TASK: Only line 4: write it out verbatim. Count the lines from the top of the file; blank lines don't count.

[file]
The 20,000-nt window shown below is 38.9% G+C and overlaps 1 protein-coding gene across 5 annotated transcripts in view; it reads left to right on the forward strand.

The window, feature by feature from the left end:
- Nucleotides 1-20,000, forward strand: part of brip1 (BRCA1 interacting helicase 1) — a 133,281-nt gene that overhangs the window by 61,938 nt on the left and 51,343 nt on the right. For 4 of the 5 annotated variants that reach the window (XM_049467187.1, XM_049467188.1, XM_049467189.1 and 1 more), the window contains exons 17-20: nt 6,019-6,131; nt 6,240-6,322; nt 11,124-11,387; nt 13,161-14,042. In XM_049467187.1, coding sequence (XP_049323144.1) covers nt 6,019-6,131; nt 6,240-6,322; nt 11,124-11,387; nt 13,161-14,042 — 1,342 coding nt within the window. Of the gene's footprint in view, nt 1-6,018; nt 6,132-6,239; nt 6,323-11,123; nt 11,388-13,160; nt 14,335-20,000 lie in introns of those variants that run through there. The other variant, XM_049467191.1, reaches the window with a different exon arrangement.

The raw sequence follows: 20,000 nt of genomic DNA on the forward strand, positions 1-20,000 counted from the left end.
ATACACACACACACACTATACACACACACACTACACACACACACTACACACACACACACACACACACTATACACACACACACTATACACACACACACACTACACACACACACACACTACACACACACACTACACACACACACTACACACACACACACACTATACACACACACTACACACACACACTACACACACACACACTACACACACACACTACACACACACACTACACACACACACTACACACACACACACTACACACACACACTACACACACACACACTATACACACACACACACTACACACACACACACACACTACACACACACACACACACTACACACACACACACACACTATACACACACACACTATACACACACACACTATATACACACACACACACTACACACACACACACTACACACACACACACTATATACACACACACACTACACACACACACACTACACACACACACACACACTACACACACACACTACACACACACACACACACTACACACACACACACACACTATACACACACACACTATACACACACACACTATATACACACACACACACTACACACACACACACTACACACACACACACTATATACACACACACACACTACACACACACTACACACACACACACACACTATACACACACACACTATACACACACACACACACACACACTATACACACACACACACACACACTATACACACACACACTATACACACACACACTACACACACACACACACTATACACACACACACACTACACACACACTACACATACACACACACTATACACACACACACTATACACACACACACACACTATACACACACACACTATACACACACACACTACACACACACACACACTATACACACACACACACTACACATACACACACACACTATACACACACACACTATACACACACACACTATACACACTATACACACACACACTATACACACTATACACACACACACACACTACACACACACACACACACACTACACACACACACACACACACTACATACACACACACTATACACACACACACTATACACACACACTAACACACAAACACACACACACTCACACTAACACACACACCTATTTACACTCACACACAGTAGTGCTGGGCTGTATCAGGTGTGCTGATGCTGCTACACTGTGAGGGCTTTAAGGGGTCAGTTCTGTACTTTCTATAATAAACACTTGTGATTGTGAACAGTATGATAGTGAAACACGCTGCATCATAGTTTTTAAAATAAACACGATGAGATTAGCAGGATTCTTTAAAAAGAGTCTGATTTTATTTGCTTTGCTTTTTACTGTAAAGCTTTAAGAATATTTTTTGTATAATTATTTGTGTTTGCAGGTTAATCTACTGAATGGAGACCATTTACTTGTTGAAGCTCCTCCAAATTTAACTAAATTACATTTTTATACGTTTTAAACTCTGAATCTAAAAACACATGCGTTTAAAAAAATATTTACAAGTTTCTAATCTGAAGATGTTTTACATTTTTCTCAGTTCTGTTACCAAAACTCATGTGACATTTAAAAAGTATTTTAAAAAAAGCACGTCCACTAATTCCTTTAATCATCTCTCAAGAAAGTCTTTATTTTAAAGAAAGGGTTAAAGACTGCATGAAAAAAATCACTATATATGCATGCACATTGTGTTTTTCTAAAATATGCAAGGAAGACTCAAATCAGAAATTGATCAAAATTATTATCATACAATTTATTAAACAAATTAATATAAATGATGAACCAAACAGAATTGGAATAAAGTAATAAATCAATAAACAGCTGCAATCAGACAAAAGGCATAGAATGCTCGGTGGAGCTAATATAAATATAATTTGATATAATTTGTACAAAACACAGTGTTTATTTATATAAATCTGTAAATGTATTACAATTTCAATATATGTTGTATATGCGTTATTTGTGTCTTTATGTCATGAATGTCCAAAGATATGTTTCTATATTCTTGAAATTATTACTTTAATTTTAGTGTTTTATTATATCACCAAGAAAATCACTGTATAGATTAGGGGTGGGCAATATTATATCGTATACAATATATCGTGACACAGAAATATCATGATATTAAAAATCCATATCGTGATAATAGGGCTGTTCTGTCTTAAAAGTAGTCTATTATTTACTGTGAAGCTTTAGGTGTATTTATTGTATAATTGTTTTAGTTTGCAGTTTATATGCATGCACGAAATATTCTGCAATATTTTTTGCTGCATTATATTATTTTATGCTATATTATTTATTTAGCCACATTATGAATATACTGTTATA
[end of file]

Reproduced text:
The raw sequence follows: 20,000 nt of genomic DNA on the forward strand, positions 1-20,000 counted from the left end.